So begins the poem by Lt. John McCrae, a Canadian surgeon who witnessed the worst of World War I and tried to repair it. It is because of this poem that poppies are the universal symbol of World War I and military sacrifices everywhere.
“Flanders Fields,” I tried to explain to someone not familiar with World War I history, “is kind of like the Omaha Beach of the first world war.”
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Your Remembrances of World War I
Visiting Flanders Belgium
Flanders Belgium was, before the war and again today, a bountiful agriculture region. But for four years, between August 1914 and November 1918, it was a killing fields.
This is where Germans first used chlorine gas as a weapon of mass destruction, one of numerous atrocities in Flanders Fields.
Still today, 100 years later, the people of Flanders remove about 60 tons of unexploded artillery from this region every year. In the spring of 2014, two Belgian farmers were killed as they came across yet another live shell.
It’s not uncommon for projects that require digging to expose human remains, lost for nearly a century. World War I is a daily fact of life in Belgium.
So anyone who hopes to appreciate the lessons of World War I must visit Flanders Belgium.
Bicycle Tours of Flanders Belgium
Numerous WWI tours showcase the region, but I got a little energetic and chose to do so by bicycle. Belgians are fanatics for biking, so it seemed like a good idea — a fresh and exhilarating way to learn about the World War I.
But it was a beautifully sunny spring day as Kurt and I pedaled along. An iPad attached to his handlebars included 100-year-old photos of the precise area we biked.
At one point, we stopped near a lovely farmstead, complete with John Deere tractor outside the barn. Kurt pointed out an unusual structure that apparently the farm family used as a storage shed.
As it turns out, this was a concrete German bunker built in 1914. Perhaps it was a field hospital or dining hall, but it was still there after 100 years and incorporated into modern life. Yes, WWI is a daily fact of life in Flanders Fields.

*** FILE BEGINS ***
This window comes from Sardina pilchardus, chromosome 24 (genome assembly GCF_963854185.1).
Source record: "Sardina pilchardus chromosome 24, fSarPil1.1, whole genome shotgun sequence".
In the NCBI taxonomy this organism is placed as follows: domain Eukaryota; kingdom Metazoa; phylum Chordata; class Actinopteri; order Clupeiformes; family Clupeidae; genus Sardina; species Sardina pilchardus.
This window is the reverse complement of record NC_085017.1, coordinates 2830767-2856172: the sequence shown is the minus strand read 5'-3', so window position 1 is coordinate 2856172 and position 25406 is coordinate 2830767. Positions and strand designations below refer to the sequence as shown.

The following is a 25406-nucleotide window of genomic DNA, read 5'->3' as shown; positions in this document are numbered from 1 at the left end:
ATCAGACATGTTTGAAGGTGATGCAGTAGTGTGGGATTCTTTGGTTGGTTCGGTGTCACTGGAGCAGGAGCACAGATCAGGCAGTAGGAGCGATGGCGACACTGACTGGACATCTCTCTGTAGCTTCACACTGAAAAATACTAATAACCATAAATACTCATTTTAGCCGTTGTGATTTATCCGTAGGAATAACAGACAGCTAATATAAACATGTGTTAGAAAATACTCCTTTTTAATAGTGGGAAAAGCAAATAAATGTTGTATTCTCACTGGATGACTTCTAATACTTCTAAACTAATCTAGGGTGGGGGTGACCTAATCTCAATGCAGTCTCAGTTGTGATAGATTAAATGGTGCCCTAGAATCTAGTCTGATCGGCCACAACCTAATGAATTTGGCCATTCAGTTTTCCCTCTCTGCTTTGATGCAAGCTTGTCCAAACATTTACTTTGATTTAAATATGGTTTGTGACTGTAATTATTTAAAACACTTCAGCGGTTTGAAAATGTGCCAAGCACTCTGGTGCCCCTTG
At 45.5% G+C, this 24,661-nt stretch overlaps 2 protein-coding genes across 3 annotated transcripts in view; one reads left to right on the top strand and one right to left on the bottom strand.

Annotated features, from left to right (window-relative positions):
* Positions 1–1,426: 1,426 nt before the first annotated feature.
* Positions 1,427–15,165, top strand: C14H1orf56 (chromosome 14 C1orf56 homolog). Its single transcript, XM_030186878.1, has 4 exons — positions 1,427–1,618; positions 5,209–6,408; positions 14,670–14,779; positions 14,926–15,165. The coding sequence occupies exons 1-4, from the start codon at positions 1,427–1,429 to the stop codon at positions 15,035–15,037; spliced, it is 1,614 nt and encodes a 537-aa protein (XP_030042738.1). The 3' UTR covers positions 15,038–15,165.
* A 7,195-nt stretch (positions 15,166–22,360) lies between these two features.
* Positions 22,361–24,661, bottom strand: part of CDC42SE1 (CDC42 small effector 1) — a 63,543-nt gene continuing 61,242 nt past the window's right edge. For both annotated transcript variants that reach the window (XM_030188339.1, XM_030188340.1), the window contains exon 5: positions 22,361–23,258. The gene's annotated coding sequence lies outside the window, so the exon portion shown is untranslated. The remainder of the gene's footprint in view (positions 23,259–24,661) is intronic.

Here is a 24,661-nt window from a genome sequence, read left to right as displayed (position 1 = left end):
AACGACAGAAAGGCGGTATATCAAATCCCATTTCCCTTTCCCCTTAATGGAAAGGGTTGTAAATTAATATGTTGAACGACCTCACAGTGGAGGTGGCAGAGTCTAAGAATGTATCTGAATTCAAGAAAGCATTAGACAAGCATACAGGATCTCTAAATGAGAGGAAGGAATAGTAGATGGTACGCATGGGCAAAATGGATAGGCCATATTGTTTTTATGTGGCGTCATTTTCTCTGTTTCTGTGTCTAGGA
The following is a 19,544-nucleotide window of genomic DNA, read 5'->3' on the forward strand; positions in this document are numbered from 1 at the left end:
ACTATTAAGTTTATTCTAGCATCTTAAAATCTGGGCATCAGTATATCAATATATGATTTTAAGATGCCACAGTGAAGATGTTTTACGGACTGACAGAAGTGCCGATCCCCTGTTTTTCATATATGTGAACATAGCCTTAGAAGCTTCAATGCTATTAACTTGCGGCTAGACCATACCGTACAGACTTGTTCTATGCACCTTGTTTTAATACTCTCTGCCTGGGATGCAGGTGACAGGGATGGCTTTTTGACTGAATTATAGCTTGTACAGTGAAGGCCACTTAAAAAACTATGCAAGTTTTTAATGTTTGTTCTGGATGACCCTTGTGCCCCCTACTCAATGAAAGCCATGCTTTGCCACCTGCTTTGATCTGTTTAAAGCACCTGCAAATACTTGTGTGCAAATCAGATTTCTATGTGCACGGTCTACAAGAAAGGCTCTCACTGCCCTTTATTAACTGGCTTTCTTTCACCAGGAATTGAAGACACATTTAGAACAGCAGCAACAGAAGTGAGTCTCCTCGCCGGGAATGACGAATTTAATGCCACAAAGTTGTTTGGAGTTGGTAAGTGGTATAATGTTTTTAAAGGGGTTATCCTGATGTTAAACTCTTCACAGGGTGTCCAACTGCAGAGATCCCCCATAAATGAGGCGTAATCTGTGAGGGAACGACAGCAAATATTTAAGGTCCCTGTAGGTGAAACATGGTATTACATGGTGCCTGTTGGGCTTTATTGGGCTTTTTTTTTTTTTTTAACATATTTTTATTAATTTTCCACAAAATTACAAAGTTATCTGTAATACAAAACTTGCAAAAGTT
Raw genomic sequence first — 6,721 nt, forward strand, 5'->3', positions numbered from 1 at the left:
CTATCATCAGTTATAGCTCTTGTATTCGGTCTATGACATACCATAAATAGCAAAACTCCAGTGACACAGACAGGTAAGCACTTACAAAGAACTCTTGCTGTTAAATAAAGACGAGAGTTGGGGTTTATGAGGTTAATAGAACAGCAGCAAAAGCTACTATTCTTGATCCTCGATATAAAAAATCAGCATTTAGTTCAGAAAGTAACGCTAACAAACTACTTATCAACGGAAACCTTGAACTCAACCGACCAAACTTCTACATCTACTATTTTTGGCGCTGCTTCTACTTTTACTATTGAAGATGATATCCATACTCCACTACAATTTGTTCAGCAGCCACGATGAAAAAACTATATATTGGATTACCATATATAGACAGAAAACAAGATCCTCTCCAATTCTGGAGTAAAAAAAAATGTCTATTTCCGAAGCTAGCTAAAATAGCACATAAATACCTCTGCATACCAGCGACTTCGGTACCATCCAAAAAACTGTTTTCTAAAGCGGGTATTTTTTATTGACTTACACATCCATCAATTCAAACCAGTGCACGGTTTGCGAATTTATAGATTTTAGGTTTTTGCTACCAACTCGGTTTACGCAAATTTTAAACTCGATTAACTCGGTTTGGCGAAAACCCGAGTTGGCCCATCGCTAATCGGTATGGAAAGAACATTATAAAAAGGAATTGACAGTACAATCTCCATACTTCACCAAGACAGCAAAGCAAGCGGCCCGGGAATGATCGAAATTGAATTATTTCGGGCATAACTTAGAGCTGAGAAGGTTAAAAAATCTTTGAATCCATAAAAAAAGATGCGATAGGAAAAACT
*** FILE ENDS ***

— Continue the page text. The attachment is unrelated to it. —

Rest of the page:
We pedaled for about 12 miles — it felt more like 100 to me — but it was a fabulous day and I’m glad I tackled this history lesson on two wheels.
Visiting Ypres Belgium and the Menin Gate
Base yourself in Ypres Belgium, an ancient city that dates to the first century. Ypres is pronounced like Oprah only with an E. But to confuse thing, the Dutch spelling is Iepers. During WWI, the British troops simply called it Wipers. The nickname lingers a century later.
You’ll see all three names in places, but it’s all the same city. Note: If you’re taking the train from Brussels, look for the train to Iepers. I had a brief panic as I searched for the correct platform.
I stayed at the Novotel in the city center and can highly recommend it. It’s within easy walking distance to everywhere you want to go, and just about a 15 minute walk from the train station.
Historically, Ypres was a center for textiles, although that is not the case today. The former Cloth Hall, which was almost completely destroyed in the war, is now the Flanders Fields Museum. It is an emotionally-intense destination that explains WWI in all of its ugliness. Seriously, it’s tough.
The Last Post at The Menin Gate in Ypres
A major reason to visit Ypres is the Menin Gate, an ancient pathway through which Belgian soldiers passed on their way to battle. The gate was rebuilt after the war and became a memorial to those missing in action.
Every night since 1928, except for a few years during WWII when the German Army was back in town, a volunteer honor guard has played “the Last Post.” The heart-wrenching tune is similar to “Taps” in U.S. military parlance.
At 8 p.m. in all sorts of weather, a crowd gathers at the gate in memory of those whose names are inscribed on the wall. It is a beautiful ceremony, as you would expect.
Although my Grandpa didn’t fight in Belgium, I laid a wreath of poppies in his honor at the Menin Gate, paying our respects to those who died for their respective countries.
This was one of many times on my journey that tears openly streamed down my face. I quietly gave thanks yet again that my Grandpa came home and raised a family, one that today frequently visits his grave in Anna, Illinois.